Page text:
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will require a complete set of income tax returns for at least the three
most recent years of operations. Gross income from self-employ-
ment usually includes ordinary income or profit from the borrower’s
primary business and investment income generated from rental
properties. In some cases, a borrower’s self-employment business
may consist solely of the ownership and management of commercial
real estate. In this type of sole proprietorship, the borrower’s person-
al or gross income is derived from the net cash flow from the own-
ership of real estate. In either situation, a lender will need to compare
the borrower’s business income statement with the income tax
returns for that same calendar year. The borrower’s business income
statement will have to be reconciled with the income tax returns. If
the business income statements differ significantly from the tax
returns, the tax returns will always supersede. Occasionally, lenders
will order transcripts from the IRS and discover that income tax
returns given to the lender do not match the returns actually filed
with the IRS. A transcript is a computerized version of the signed tax
return filed with the IRS with all its schedules, referred to as IRS
Form 4506-T. If the transcript is different from the returns that the
borrower claims to have sent to the IRS, the lender may suspect
fraud and decline the loan immediately.
Net Cash Flow and Taxable Net Cash Flow from Rental
Income
Net cash flow specifically refers to income derived from real estate
investments such as single-family and commercial properties. Net
cash flow can be the borrower’s sole income, or it can be additional
income that is added to a borrower’s primary income such as a salary.
Anytime a significant portion of gross income is coming from aggre-
gate net cash flow (refer to Figure 3-2), it’s usually a pretty good indi-
cation the borrowers are professional real estate investors engaged
full time in the real estate business. Net cash flow is not to be con-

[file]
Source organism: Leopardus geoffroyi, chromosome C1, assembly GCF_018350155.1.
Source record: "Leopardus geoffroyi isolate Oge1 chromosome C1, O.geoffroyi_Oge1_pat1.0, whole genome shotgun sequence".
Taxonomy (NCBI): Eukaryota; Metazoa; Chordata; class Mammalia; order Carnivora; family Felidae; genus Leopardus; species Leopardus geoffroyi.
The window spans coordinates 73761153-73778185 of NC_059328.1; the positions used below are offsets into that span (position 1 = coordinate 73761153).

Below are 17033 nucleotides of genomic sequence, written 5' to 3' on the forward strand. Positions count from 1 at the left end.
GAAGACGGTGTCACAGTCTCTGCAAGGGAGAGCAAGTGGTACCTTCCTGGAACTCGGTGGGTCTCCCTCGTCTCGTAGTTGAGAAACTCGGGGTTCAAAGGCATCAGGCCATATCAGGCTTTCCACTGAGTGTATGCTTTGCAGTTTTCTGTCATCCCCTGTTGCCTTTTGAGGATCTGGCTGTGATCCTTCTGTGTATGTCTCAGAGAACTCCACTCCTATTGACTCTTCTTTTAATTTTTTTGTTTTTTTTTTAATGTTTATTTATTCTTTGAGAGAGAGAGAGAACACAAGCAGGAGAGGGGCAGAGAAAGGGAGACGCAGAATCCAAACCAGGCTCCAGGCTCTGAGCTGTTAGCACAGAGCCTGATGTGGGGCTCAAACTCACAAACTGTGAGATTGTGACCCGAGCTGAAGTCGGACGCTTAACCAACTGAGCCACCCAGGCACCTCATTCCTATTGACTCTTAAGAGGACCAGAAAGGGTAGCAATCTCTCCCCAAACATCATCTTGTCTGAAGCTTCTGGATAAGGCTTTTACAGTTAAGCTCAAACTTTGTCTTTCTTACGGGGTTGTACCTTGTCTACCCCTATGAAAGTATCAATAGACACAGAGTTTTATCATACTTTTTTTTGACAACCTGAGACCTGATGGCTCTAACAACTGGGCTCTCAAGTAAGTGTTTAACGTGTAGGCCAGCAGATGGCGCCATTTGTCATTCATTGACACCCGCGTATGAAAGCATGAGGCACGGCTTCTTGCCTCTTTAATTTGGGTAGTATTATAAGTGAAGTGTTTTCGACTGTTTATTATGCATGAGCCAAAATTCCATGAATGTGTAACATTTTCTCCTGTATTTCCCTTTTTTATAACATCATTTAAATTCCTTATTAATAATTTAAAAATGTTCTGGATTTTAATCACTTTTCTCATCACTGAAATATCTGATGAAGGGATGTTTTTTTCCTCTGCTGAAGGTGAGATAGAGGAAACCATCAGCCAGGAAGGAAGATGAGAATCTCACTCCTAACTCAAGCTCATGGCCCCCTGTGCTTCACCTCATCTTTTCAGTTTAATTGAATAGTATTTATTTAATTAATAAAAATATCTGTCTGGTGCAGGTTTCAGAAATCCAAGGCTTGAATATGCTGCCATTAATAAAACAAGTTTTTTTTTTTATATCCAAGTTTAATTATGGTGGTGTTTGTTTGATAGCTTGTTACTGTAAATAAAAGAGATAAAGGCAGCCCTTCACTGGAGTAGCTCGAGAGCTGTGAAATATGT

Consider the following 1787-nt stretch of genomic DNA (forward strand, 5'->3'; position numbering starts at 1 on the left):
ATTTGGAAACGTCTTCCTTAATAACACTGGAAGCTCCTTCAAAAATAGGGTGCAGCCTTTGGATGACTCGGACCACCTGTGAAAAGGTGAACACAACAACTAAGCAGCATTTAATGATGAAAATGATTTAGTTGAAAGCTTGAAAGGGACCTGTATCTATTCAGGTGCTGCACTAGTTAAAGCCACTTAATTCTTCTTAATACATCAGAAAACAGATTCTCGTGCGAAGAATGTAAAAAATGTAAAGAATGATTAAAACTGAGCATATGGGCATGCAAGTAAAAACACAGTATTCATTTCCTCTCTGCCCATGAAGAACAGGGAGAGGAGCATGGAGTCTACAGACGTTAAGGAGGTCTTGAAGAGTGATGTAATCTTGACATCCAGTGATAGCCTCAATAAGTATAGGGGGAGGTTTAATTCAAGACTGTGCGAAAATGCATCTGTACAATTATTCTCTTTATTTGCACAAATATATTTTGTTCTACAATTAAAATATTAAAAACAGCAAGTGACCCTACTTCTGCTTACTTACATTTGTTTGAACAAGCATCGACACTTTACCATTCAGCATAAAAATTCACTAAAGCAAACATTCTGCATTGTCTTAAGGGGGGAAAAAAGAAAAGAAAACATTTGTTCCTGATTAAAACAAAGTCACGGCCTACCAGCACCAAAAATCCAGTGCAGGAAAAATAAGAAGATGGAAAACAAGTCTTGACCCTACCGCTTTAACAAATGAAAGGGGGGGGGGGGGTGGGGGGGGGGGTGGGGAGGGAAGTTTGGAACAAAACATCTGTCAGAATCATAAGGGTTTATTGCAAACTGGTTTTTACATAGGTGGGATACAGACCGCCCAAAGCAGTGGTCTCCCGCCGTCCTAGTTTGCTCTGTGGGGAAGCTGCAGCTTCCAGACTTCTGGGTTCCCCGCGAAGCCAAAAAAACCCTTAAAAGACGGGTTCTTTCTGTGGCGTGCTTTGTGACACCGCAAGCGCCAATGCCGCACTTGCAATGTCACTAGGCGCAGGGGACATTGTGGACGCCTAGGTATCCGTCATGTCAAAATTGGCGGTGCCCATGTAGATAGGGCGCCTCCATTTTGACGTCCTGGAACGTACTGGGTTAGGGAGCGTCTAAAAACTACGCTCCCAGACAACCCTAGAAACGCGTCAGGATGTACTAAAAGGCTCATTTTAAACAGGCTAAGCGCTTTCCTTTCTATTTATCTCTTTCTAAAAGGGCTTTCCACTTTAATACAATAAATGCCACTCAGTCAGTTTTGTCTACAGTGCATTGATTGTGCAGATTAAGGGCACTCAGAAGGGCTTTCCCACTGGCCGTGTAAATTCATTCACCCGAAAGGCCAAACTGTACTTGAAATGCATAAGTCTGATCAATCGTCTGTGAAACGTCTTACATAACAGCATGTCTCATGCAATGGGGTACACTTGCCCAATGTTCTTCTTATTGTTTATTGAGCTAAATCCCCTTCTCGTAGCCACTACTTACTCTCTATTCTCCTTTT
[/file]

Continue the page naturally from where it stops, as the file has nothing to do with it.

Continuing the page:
fused with net operating income (NOI). As discussed in Chapter 2, net
operating income is cash flow available before debt service and is not
passed through to the owner, at least not yet. Net cash flow, on the
other hand, is cash flow available after debt service. Net cash flow,
assuming it represents a profit, is the income from a rental property
that is finally passed through to the owner. As illustrated in Figure 3-
3a, net cash flow is simply calculated by subtracting nonoperating
expenses from the property’s NOI, such as mortgage interest, legal
and professional fees, and administrative and management fees
associated with the partnership. Nonoperating expenses are actual
costs that are not integral to the operation of the property, also
referred to as below-the-line expenses. Operating expenses and nonoper-
ating expenses alike are cash expenses. Cash expense are those expenses
or costs that require an actual outlay of cash. A noncash expense, such
as depreciation and amortization, is a cost that does not involve an
actual outlay of cash and is only an accounting adjustment used in
preparing financial statements and tax returns. Subtracting noncash
expenses from net cash flow, such as depreciation and amortization,
results in a taxable net cash flow. Net cash flow can also be used to cal-
culate a borrower’s return on equity, also referred to as cash-on-cash
return.
Taxable net cash flow is calculated strictly for the purpose of reduc-
ing a borrower’s tax liability. As illustrated in Figure 3-3a, deprecia-
tion and amortization, for example, are noncash expenses that
reduce a borrower’s net cash flow from $15,000 to $5,000. In this
example the borrower actually earns $15,000, but only pays taxes on
$5,000. Lenders are fully aware of these noncash expenses and take
them into account when calculating the borrower’s actual net cash
flow. Figure 3-3a illustrates the calculation of and the difference
between net cash flow and taxable net cash flow.
Financial Strength and Creditworthiness
121
Aggregate net cash flow from real estate income, as shown in Figure 3-
2, is a sum of the net cash flow from each and every real estate invest-
ment or income-producing property within a borrower’s portfolio.
However, it is important to note that the total income or loss shown
on the borrower’s tax return (Form 1040, Schedule E) is actually the
aggregate taxable net cash flow, which is most often a negative num-
ber or in other words shown as a loss instead of positive income.
Lenders are fully aware of this issue and often just add back depreci-
ation and amortization to the aggregate taxable net cash flow in order
to calculate or re-establish a borrower’s true aggregate net cash flow.
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Commercial Mortgages 101
Figure 3-3a. Net Cash Flow vs. Taxable Net Cash Flow.

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